Dear Dr. Tuteur, I am in the process of finalizing a book that debunks some of the myths around the benefits of breastfeeding, and covers the risks of heavy-handed encouragement of early breastfeeding, with material contributed by Dr. Christie del Castillo-Hegyi of the Fed is Best Foundation. I wanted to ask your permission to include a couple of quotes from your blog posts. May I send you an advance copy to review? My email address is rebeccafett.author@gmail.com

  • MainlyMom

    My first was exclusively breastfed from birth. At 12 days old, she was hospitalized with an infection. As a first time, postpartum mom, this was awful. I’m pretty sure it was the cause of panic attacks during her first year, abd I’m certain it wss the reason I’d break down and sob every time she ran a fever for her first few years (they were high and often. She’s 14 and fine now, she just had a thing for running high fevers as a kid). Parents don’t need any nonsense making something that’s already extremely difficult ever harder. Thank goodness i had a great pediatrician who suspected, and was right, that she was a healthy kid who’s body just fevered easily. And who made sure she had every vaccine as soon as she could, in case it was something else.

  • Cartman36

    This makes me angry because some more new mom, all exhausted and hurting, sees something like this and has no idea that it is complete garbage and thinks she has to keep breastfeeding to protect her baby. I also noticed this nutrients journal appears to be a pay to publish.

    • alongpursuit

      Yup! That was me! Coming from abusive family, terrified of becoming an abuser myself, and willing to do absolutely anything to protect my baby, the pressure to BF + my inability to produce more than 2 oz/day and the specter of what would happen if I didn’t (cancer, viruses, infections, hospitalizations, allergies, parasites, no mother-child bond, lower IQ..) drove me to a bottomless pit of despair. I’ve gotten help, but remain deeply traumatized by my experience with nurses and lactation consultants coercing me to try harder to breastfeed to increase my supply to protect my baby. I hope I see the day when this nonsense stops.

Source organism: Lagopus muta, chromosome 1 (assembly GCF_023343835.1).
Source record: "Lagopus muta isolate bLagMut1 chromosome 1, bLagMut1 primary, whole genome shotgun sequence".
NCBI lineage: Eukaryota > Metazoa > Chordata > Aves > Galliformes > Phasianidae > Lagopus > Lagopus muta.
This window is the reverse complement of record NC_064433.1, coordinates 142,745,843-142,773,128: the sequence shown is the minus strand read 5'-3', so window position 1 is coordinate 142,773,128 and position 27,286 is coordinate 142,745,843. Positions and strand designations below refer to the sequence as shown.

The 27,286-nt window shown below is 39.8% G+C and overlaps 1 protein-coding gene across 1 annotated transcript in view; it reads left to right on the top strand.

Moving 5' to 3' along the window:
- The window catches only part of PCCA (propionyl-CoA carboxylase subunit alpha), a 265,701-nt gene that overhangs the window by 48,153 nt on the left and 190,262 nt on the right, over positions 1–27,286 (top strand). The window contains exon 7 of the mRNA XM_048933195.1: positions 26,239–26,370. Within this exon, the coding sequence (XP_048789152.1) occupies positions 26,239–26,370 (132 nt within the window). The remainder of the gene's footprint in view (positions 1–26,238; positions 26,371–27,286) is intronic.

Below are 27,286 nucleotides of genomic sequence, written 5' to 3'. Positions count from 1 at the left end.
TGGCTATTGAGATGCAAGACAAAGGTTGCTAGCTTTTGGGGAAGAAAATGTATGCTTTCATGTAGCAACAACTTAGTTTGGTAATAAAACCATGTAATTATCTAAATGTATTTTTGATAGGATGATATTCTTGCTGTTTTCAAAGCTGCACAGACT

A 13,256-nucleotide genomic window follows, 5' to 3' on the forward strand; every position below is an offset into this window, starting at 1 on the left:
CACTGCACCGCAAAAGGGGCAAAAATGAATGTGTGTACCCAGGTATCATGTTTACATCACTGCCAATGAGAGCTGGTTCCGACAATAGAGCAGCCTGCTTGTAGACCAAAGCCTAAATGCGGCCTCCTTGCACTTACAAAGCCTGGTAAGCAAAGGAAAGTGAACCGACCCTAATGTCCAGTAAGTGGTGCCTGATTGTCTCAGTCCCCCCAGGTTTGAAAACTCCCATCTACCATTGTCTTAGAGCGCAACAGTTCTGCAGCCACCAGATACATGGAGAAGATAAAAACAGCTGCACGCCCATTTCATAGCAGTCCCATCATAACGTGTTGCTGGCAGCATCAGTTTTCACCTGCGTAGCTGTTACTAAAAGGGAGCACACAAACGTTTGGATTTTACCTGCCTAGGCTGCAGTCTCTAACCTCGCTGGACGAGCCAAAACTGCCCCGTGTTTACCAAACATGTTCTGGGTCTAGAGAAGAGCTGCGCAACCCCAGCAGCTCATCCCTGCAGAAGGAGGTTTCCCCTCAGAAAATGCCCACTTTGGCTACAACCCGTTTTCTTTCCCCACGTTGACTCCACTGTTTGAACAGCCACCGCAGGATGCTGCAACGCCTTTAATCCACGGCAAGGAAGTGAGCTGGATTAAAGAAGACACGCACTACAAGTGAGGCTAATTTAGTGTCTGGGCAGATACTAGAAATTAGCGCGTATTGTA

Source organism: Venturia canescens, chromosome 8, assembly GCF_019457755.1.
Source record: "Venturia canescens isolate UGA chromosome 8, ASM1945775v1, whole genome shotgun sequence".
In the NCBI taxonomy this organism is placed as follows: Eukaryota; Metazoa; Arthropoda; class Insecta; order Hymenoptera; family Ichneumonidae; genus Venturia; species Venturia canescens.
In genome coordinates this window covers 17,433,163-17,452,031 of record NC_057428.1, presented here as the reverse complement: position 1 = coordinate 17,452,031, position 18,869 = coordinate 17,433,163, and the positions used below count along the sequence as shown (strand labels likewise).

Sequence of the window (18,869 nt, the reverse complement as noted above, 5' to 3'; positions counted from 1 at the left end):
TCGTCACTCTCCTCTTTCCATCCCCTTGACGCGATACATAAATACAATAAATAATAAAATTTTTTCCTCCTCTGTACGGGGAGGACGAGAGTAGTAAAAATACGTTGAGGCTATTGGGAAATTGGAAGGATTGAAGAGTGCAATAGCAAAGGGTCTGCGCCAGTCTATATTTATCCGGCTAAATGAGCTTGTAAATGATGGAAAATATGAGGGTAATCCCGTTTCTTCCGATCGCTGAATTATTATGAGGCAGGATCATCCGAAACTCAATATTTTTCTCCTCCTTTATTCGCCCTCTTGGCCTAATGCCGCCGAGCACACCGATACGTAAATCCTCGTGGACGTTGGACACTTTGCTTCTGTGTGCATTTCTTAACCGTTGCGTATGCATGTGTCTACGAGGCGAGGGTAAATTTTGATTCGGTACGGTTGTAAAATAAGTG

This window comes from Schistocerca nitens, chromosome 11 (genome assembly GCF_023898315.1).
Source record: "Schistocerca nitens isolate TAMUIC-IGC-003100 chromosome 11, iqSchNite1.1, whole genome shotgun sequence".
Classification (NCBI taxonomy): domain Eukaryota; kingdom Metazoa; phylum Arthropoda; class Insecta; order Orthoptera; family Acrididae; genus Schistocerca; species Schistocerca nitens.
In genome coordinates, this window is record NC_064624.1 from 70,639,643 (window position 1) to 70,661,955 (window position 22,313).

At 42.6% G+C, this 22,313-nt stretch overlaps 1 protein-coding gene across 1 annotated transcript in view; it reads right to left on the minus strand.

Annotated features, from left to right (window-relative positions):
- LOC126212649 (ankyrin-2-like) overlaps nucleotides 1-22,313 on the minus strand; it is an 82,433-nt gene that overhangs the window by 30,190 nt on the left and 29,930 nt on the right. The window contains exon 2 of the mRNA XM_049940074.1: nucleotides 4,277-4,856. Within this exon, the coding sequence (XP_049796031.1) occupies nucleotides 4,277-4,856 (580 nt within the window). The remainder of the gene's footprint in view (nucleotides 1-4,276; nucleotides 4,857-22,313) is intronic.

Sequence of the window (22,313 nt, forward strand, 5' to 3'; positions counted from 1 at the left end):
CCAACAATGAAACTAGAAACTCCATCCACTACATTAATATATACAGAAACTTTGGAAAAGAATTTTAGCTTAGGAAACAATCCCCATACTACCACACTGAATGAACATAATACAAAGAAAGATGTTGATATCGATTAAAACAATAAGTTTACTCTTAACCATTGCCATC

Ironically, my baby (who is almost 2) had only one mild ear infection, zero gastrointestinal illnesses and a few runny noses/coughs but is otherwise healthy, healthy, healthy. And she goes to daycare and likes to put kinda dirty things in her mouth regularly.

      Why do these women (all the authors of the paper have female names and it was only ever women who shamed me for my BFing failures) do this to other women? What a shame.

      • PeggySue

        What you went through is horrible. I’m really glad you got help, and hope you realize how well you’ve cared for your baby!

        • alongpursuit

          Thank you!

          • Cartman36

            Yes, I am sorry you went through that as well but glad you have come out the other side.

      • alongpursuit

        https://uploads.disquscdn.com/images/faa878404849207eb45325f5f6b8c15409bfb98f6f0f247cf7ba007f1b04c6c9.jpg

        Nonsense from these papers ends up in public health posters like this one. It’s plastered all over the hospitals and dr’s offices where I have been for care related to my pregnancies.

        • fiftyfifty1

          An almost identical poster (in English of course) was displayed in the bathroom at our local food co-op. I had no time that day to complain to the management so I just wrote “this is crap” on it.

          • alongpursuit

            Beautiful! Well done!

      • Cartman36

        I can’t tell you how angry I was after I found Dr. Amy and read Joan Wolf’s book about the lies that I had been told. I almost had a nervous breakdown from the stress and exhaustion of breastfeeding. My doctor told me at 4 months that I needed to stop for my mental health. When I learned how much about breastfeeding is sold as fact when it is nothing more than a stinking pile of garbage lies, I can’t even describe the rage I felt. I still get ragey because it is happening to other women every single day.

        • alongpursuit

          I’m enraged too and I hate it, but I’m now very wary of other mothers and nurses. The breast is best stuff is taken as absolute truth and is pushed in the name of “protecting the babies”. It’s twisted and unethical and it just makes me so tired. I’m so grateful for Dr. Amy’s writing and the enlightened community that comments on the blog and on Twitter. I’m just so sad that the mommy wars seem unavoidable and that mothers are still subject to behavior policing in 2019.

  • JDM

    Thanks for the post outlining the problems with that study. I just want to emphasize the length of time it takes to counter the “facts” in the paper’s conclusions versus how little time and effort it will be for people to point to and summarize the paper. This is one of the classic always present difficulties in combatting pseudoscience. Worse than many re this subject since the pseudoscience may well come from the medical professionals a woman is working with during and after her pregnancy, and of course because this pseudoscience has potentially serious health problems attached.